Immunology

October 2014

Clinical

Changes in mood, depression and suicidal ideation after commencing pregabalin for neuropathic pain

Volume 43, No.10, October 2014 Pages 705-708

Tony David Hall

Simon Shah

Bradley Ng

Heide Marie Feberwee

Leigh Dotchin

Margaret Vandermost

Michelle A King

Background

Pregabalin is a treatment option for patients with persistent neuropathic pain. Its use has been associated with changes in mood and the development of depression and/or suicidal ideation.

Objective/s

Case presentations were reviewed of five patients reporting changes in mood, depression and suicidal ideation from the first 50 (approximately) patients commenced on pregabalin at the clinic.

Discussion

Although these patients had a history of depression, their mood had been stable before commencing pregabalin. Soon after commencement they reported changes in mood, and development of depression and/or suicidal ideation, which improved with dose reduction or cessation of pregabalin. Ultimately, all five patients ceased pregabalin treatment. Suicidal ideation is a recog-nised adverse effect of pregabalin. Patients should be warned of and monitored for deterioration in mood.

The product information for pregabalin (Lyrica) states that ‘patients treated with any AED [anti-epileptic drug] for any indication should be monitored for the emergence or worsening of depression, suicidal thoughts or behaviour, and/or any unusual changes in mood or behaviour’.1 It also states that when compared with placebo the increased incidence of suicidal behaviour or ideation for patients treated with anti-epileptic drugs was approximately one case per 530 patients.2 Here we report five cases of suicidal thoughts or increased depression from the first 50 (approximately) patients commencing pregabalin at the Gold Coast Interdisciplinary Persistent Pain Centre (GCIPPC) after it was listed on the Pharmaceutical Benefits Scheme (PBS)3 on 1 March 2013 for the management of persistent neuropathic pain. 

Patient 1

Patient 1 was a woman, 48 years of age, who had painful diabetic peripheral neuropathy and lower back pain. She first presented to a clinic in April 2013. She had a diagnosis of bipolar affective disorder and had regular follow-up with a private psychiatrist. She reported taking duloxetine 60 mg daily, quetiapine 200 mg nocte, diazepam 5 mg as required, nitrazepam 5–15 mg at night, atenolol 50 mg daily and corticosteroids (pulse courses as required). Her medication regimen had been stable for several months. At the initial multidisciplinary team assessment, the psychologist noted a relatively stable mental state. The patient was frustrated by her pain but had no suicidal ideas, marked features of depression or mania. She enjoyed time with friends and had goals in her life. She was commenced on an increasing regimen of pregabalin, initially at 25 mg at night. One week later she was reviewed by the psychologist. Some minor anxiety symptoms were noted. After this appointment she was taking pregabalin 75 mg nocte and then experienced 4 days of intense ‘black thoughts’, depression and suicidal ideation. She stopped her pregabalin and saw her psychiatrist, who increased her dose of quetiapine. When reviewed by the team in early May she reported her mental state had stabilised and she had no further depression or suicidal ideation.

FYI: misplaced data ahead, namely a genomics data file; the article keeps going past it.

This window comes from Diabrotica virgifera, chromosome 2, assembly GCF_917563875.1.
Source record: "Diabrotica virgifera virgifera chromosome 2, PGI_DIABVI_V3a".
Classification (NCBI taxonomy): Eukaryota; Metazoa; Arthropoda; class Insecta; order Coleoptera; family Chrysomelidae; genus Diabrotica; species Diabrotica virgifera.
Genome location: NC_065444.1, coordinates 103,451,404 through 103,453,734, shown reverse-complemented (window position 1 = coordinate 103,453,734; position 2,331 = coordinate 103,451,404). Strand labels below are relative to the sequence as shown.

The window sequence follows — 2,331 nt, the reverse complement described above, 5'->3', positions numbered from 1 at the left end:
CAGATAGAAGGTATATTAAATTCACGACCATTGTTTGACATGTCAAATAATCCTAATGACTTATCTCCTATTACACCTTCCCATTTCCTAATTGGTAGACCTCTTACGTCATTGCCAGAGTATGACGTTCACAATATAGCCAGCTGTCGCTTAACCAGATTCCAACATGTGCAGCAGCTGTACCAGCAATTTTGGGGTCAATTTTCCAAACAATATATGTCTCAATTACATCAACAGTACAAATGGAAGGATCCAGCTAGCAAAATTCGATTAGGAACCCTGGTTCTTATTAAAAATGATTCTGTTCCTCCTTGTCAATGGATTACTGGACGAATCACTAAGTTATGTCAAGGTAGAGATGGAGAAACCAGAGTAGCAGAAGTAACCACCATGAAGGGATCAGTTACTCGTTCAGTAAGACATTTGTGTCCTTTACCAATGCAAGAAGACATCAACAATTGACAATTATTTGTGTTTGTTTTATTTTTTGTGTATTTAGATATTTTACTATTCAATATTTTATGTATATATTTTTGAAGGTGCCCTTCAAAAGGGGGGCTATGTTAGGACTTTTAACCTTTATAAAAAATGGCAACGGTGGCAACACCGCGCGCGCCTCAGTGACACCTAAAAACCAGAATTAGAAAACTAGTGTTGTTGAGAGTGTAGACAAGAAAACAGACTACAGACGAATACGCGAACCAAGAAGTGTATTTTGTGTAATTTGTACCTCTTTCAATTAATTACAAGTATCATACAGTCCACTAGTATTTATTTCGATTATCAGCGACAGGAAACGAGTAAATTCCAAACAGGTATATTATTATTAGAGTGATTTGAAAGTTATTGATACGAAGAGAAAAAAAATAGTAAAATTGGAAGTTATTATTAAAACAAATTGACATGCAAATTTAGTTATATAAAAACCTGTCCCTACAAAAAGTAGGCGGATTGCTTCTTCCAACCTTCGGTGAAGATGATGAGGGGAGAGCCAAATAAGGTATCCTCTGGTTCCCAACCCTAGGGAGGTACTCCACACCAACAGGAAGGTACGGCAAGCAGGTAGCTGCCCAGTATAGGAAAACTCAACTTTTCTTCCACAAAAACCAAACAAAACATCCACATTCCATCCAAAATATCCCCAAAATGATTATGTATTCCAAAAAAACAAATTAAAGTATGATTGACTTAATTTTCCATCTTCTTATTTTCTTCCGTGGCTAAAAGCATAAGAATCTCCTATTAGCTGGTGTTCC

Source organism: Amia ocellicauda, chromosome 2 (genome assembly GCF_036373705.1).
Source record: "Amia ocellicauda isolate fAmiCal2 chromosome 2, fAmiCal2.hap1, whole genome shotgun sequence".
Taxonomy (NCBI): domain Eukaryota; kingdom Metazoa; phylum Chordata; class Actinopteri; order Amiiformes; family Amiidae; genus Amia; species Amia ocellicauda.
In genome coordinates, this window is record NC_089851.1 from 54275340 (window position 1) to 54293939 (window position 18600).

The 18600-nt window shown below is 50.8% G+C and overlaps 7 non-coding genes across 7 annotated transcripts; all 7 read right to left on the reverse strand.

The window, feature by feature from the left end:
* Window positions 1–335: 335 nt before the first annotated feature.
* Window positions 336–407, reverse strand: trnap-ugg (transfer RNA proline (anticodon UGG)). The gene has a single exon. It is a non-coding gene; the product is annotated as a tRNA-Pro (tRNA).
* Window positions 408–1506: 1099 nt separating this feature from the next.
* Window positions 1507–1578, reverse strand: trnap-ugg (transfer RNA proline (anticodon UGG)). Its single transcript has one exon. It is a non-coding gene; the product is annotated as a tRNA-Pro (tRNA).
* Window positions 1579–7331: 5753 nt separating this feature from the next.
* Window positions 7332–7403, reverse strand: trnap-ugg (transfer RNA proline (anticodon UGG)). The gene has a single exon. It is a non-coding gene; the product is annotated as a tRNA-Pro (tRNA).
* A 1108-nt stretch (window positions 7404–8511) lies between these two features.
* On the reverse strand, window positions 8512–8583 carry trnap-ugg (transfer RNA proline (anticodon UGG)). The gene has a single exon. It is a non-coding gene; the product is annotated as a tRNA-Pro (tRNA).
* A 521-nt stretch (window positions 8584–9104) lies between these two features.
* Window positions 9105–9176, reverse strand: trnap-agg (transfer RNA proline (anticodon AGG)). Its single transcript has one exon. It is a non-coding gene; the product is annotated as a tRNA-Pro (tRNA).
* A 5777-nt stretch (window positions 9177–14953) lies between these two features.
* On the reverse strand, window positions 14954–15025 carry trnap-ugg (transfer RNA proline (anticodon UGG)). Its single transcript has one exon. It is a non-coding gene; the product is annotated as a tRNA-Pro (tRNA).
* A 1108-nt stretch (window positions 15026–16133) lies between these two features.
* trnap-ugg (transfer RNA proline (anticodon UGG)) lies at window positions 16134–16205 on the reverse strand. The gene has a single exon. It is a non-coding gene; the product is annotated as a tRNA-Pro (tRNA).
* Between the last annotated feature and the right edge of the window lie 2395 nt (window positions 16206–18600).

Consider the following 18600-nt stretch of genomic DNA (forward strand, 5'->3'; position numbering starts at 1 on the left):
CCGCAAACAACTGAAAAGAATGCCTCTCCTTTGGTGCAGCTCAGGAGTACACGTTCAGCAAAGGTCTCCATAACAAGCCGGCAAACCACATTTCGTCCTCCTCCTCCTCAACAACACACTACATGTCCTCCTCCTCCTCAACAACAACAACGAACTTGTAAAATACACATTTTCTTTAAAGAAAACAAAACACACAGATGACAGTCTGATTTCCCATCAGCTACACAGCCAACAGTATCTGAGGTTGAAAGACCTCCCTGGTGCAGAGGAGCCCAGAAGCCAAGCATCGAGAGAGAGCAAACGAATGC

Patient 2

Patient 2 was a man aged 42 years who had been a patient at the Centre for 2 years. He had longstanding cervical spine pain and psychosocial stressors, including a lack of stable employment. He developed significant depressive symptoms that persisted for about 1 month. He was started on citalopram 20 mg once daily and his depression eventually resolved in late May 2013. In July 2013 he had a stable mental state and was controlling his pain with small doses of paracetamol with codeine and gabapentin 200 mg three times daily. His gabapentin was changed to pregabalin 25 mg nocte and when seen 1 week later by the team’s psychiatrist, he reported a sudden onset of depressive symptoms, with no suicidal ideas, associated with commencing pregabalin. On follow-up 1 month later, he noted that there was no further deterioration in his mood and he slowly returned to a euthymic state over 1 week. Subsequently he ceased pregabalin.

Patient 3

Patient 3 was a woman of 53 years who had painful diabetic peripheral neuropathy and lower back pain. She first presented to a clinic in early June 2013. She had previously received pain relief from a L4 nerve root injection performed by a private practitioner. She had a dysthymic disorder of moderate severity and had been taking dothiepin 100 mg twice daily, clonazepam 1 mg twice daily and oxazepam 30 mg twice daily for several years. She had no suicidal ideas. After the initial assessment, she was started on pregabalin, 25 mg nocte, with a planned increase to 25 mg twice daily after 1 week. When she was reviewed by the team’s pharmacist in late June she reported she had stopped the pregabalin because of deterioration in mood and emerging suicidal ideas. When seen in late July by the team’s psychologist she reported a slow improvement in her mood over the preceding month and was starting to engage in more pleasurable activities.

Patient 4

Patient 4 was a man aged 54 years who had persistent lumbosacral pain following a motor vehicle accident in 2008. He had been treated at a chronic pain clinic in another city and had an L5/S1 lumbosacral fusion. He reported taking gabapentin 300 mg three times daily and oxycodone/naloxone 20/10 mg three times daily. He had been taking amitriptyline, 50–70 mg per day, but had ceased this because he had vivid dreams that disturbed his sleep. He was assessed at our clinic in early April 2013. He denied having poor mood but reported mild symptoms of anxiety, irritability and hypervigilance, which were suggestive of partially remitted post-traumatic stress disorder. He was started on pregabalin 75 mg twice daily, equivalent to his previous dose of gabapentin, and soon reported feeling depressed and apathetic. Over 3 months, he reported that pregabalin had been beneficial for his pain, but he still had ongoing depressive symptoms despite gradual dose reductions to 25 mg twice daily by early August 2013. He has since opted to return to gabapentin rather than continue the pregabalin.